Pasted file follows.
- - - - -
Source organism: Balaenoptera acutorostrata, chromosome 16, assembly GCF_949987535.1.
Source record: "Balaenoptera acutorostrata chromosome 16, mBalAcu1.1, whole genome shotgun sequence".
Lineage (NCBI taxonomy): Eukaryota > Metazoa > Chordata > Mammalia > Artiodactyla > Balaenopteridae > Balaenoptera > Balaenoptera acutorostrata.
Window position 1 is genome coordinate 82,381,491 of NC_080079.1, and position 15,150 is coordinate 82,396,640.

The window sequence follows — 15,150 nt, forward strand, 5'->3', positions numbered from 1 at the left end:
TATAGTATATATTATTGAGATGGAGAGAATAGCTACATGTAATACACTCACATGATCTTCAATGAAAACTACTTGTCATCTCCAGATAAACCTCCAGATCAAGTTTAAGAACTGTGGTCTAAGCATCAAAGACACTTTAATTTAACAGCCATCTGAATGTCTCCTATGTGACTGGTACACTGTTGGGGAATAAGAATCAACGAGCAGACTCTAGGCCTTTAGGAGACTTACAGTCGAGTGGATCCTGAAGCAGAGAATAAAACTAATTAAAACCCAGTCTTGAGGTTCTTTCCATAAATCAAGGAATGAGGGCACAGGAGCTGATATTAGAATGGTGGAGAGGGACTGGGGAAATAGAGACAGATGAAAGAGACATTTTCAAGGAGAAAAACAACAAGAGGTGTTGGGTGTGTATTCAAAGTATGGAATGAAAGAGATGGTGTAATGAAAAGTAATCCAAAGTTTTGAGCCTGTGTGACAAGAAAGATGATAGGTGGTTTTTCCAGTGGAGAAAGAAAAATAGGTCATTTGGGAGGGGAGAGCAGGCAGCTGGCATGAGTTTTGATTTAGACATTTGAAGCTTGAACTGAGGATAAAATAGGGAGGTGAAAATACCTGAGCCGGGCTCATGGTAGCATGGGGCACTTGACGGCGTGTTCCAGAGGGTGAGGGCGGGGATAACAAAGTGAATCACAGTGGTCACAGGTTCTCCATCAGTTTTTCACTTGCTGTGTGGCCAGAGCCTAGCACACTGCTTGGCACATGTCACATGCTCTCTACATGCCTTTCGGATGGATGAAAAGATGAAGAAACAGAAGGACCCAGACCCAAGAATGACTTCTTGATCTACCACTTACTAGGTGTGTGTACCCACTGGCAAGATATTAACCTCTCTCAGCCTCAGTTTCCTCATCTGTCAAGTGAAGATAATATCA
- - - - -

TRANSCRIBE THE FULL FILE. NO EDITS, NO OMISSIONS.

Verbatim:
Source organism: Balaenoptera acutorostrata, chromosome 16, assembly GCF_949987535.1.
Source record: "Balaenoptera acutorostrata chromosome 16, mBalAcu1.1, whole genome shotgun sequence".
Lineage (NCBI taxonomy): Eukaryota > Metazoa > Chordata > Mammalia > Artiodactyla > Balaenopteridae > Balaenoptera > Balaenoptera acutorostrata.
Window position 1 is genome coordinate 82,381,491 of NC_080079.1, and position 15,150 is coordinate 82,396,640.

The window sequence follows — 15,150 nt, forward strand, 5'->3', positions numbered from 1 at the left end:
TATAGTATATATTATTGAGATGGAGAGAATAGCTACATGTAATACACTCACATGATCTTCAATGAAAACTACTTGTCATCTCCAGATAAACCTCCAGATCAAGTTTAAGAACTGTGGTCTAAGCATCAAAGACACTTTAATTTAACAGCCATCTGAATGTCTCCTATGTGACTGGTACACTGTTGGGGAATAAGAATCAACGAGCAGACTCTAGGCCTTTAGGAGACTTACAGTCGAGTGGATCCTGAAGCAGAGAATAAAACTAATTAAAACCCAGTCTTGAGGTTCTTTCCATAAATCAAGGAATGAGGGCACAGGAGCTGATATTAGAATGGTGGAGAGGGACTGGGGAAATAGAGACAGATGAAAGAGACATTTTCAAGGAGAAAAACAACAAGAGGTGTTGGGTGTGTATTCAAAGTATGGAATGAAAGAGATGGTGTAATGAAAAGTAATCCAAAGTTTTGAGCCTGTGTGACAAGAAAGATGATAGGTGGTTTTTCCAGTGGAGAAAGAAAAATAGGTCATTTGGGAGGGGAGAGCAGGCAGCTGGCATGAGTTTTGATTTAGACATTTGAAGCTTGAACTGAGGATAAAATAGGGAGGTGAAAATACCTGAGCCGGGCTCATGGTAGCATGGGGCACTTGACGGCGTGTTCCAGAGGGTGAGGGCGGGGATAACAAAGTGAATCACAGTGGTCACAGGTTCTCCATCAGTTTTTCACTTGCTGTGTGGCCAGAGCCTAGCACACTGCTTGGCACATGTCACATGCTCTCTACATGCCTTTCGGATGGATGAAAAGATGAAGAAACAGAAGGACCCAGACCCAAGAATGACTTCTTGATCTACCACTTACTAGGTGTGTGTACCCACTGGCAAGATATTAACCTCTCTCAGCCTCAGTTTCCTCATCTGTCAAGTGAAGATAATATCA